Spimer wrote:A bit more accurate translation would be
"It'd seem it's a prototype that hasn't been tested in humans yet, though..."
Are you sure? I dismissed that option because a comma in the sentence would appear weird to me if it were a relative clause.
For that reason, I thought of two separate parts: The first one ending in 事がない
states plainly that testing on humans never happened, and only the latter one is weakened by らしい
. Gin might, for example, be rather confident about the drug’s usage history because he—as a member of the General Oversight—would have known if it had already been tried in the field, but merely infer from his level of awareness that it’s a prototype because no one other than the members of the Internal Division is acquainted with the specifications as to what poison is available in which version.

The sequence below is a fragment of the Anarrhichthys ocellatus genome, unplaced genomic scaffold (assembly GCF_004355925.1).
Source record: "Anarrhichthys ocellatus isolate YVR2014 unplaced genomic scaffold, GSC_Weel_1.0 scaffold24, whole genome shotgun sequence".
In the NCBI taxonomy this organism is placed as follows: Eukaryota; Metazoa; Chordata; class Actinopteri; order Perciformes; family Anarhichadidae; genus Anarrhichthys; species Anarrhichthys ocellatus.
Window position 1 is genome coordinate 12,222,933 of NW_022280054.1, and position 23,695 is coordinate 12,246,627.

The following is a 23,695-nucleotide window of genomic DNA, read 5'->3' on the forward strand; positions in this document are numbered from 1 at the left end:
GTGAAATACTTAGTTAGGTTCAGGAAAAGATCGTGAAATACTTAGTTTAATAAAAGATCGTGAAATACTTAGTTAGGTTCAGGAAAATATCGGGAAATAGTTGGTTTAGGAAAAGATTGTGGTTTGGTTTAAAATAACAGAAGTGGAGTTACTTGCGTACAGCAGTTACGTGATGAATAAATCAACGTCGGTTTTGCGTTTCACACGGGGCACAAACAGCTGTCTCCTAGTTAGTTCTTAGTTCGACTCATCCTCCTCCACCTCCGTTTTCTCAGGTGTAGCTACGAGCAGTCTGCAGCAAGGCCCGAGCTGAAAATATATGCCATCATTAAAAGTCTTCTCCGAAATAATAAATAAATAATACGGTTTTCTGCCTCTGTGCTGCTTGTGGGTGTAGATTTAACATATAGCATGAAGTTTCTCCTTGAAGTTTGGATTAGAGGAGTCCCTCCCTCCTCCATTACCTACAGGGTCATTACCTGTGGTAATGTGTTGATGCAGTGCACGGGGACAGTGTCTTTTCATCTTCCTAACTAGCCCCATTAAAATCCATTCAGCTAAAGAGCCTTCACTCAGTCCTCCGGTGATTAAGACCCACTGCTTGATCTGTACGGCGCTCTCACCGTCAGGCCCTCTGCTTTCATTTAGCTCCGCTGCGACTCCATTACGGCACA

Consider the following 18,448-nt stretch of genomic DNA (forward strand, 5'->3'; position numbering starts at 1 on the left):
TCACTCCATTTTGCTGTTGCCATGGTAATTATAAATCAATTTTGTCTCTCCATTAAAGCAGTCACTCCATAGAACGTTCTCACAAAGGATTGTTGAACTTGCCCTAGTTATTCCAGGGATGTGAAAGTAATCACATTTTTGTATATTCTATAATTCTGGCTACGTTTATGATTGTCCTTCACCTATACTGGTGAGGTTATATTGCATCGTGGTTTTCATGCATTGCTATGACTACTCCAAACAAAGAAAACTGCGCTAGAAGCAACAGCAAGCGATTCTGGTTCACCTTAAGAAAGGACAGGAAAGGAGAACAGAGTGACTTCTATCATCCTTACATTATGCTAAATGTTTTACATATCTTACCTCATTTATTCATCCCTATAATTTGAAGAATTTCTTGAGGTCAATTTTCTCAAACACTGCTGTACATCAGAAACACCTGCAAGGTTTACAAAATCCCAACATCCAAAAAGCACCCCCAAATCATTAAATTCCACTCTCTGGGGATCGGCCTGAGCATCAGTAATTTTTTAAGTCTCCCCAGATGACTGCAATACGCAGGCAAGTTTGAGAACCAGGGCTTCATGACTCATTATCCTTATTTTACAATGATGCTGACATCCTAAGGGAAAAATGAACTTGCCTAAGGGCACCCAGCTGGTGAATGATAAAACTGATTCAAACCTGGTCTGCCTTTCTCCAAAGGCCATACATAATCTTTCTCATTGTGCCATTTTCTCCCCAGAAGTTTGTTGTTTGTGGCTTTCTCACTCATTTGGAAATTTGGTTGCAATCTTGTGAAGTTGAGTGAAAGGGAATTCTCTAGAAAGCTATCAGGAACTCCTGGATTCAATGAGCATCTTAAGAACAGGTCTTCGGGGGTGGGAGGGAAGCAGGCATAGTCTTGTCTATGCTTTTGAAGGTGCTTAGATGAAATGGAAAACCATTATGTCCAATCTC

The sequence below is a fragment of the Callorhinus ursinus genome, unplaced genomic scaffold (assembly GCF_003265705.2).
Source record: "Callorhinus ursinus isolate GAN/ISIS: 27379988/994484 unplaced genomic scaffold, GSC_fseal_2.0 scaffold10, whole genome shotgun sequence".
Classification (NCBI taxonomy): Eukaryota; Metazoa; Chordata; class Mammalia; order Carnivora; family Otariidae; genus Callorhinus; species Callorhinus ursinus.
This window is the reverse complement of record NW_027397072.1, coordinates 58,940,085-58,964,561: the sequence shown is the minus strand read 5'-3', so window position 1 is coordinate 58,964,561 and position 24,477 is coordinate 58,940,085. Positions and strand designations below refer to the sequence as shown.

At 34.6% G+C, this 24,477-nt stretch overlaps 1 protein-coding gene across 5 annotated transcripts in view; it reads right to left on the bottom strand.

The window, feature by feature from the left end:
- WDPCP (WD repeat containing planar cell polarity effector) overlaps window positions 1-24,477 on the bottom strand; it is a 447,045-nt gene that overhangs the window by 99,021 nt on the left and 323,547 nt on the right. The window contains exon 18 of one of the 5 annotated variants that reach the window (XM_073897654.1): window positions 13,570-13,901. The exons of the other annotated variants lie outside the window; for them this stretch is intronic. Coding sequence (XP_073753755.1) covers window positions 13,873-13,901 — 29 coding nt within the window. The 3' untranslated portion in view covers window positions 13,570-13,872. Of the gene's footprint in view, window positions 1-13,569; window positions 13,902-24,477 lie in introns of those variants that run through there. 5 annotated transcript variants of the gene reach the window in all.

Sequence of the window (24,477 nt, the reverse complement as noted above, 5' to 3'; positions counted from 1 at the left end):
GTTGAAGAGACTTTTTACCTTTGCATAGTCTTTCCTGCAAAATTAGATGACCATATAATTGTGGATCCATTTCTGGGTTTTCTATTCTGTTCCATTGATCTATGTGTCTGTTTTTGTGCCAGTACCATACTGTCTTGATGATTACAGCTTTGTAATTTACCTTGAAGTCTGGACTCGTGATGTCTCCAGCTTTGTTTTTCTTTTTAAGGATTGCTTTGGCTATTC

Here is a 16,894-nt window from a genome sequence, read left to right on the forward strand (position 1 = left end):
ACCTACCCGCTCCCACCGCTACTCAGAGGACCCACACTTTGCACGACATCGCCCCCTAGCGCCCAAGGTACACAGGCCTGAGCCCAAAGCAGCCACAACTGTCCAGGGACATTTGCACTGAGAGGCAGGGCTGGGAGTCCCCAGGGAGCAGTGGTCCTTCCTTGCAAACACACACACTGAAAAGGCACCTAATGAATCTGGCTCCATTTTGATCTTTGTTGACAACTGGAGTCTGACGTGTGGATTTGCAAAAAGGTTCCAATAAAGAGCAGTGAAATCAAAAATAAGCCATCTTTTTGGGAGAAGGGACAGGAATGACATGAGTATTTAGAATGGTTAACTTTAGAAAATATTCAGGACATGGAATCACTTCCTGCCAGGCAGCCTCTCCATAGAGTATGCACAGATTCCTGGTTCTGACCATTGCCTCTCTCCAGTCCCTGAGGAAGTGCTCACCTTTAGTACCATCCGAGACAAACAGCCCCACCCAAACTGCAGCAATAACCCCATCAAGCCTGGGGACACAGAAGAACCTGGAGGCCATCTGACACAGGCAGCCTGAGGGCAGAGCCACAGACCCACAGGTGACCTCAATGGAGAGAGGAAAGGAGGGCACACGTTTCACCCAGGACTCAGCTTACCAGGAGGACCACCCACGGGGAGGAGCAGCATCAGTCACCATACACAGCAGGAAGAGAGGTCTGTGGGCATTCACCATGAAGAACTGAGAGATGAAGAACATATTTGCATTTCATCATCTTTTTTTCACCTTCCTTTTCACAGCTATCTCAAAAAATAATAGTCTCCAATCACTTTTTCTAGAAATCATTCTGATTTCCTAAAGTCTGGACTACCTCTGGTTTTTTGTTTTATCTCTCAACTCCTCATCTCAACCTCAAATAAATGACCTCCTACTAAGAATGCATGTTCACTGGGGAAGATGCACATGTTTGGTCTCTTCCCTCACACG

Perhaps the wording is supposed to be ambiguous? In any case, the punctuation mark irritates me.